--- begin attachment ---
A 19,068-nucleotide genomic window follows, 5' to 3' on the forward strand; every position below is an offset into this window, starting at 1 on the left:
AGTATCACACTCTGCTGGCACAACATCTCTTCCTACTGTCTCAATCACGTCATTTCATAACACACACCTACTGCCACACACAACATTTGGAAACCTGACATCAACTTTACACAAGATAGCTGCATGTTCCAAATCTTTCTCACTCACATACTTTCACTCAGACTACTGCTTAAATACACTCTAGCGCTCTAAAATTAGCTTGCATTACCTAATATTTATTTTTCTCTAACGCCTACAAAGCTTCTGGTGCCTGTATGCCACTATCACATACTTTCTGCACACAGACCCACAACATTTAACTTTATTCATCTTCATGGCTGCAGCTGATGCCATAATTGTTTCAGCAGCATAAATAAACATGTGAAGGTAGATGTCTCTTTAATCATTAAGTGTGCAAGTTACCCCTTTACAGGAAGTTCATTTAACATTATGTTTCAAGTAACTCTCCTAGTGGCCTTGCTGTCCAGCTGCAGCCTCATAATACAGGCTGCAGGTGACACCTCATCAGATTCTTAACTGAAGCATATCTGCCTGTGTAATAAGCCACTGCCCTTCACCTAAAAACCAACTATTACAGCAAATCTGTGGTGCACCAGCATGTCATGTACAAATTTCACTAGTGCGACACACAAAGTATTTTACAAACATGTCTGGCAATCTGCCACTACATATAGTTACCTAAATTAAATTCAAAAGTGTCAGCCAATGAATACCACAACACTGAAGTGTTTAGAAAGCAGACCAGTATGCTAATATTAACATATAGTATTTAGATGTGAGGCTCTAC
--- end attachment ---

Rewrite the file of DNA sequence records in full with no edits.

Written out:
A 19,068-nucleotide genomic window follows, 5' to 3' on the forward strand; every position below is an offset into this window, starting at 1 on the left:
AGTATCACACTCTGCTGGCACAACATCTCTTCCTACTGTCTCAATCACGTCATTTCATAACACACACCTACTGCCACACACAACATTTGGAAACCTGACATCAACTTTACACAAGATAGCTGCATGTTCCAAATCTTTCTCACTCACATACTTTCACTCAGACTACTGCTTAAATACACTCTAGCGCTCTAAAATTAGCTTGCATTACCTAATATTTATTTTTCTCTAACGCCTACAAAGCTTCTGGTGCCTGTATGCCACTATCACATACTTTCTGCACACAGACCCACAACATTTAACTTTATTCATCTTCATGGCTGCAGCTGATGCCATAATTGTTTCAGCAGCATAAATAAACATGTGAAGGTAGATGTCTCTTTAATCATTAAGTGTGCAAGTTACCCCTTTACAGGAAGTTCATTTAACATTATGTTTCAAGTAACTCTCCTAGTGGCCTTGCTGTCCAGCTGCAGCCTCATAATACAGGCTGCAGGTGACACCTCATCAGATTCTTAACTGAAGCATATCTGCCTGTGTAATAAGCCACTGCCCTTCACCTAAAAACCAACTATTACAGCAAATCTGTGGTGCACCAGCATGTCATGTACAAATTTCACTAGTGCGACACACAAAGTATTTTACAAACATGTCTGGCAATCTGCCACTACATATAGTTACCTAAATTAAATTCAAAAGTGTCAGCCAATGAATACCACAACACTGAAGTGTTTAGAAAGCAGACCAGTATGCTAATATTAACATATAGTATTTAGATGTGAGGCTCTAC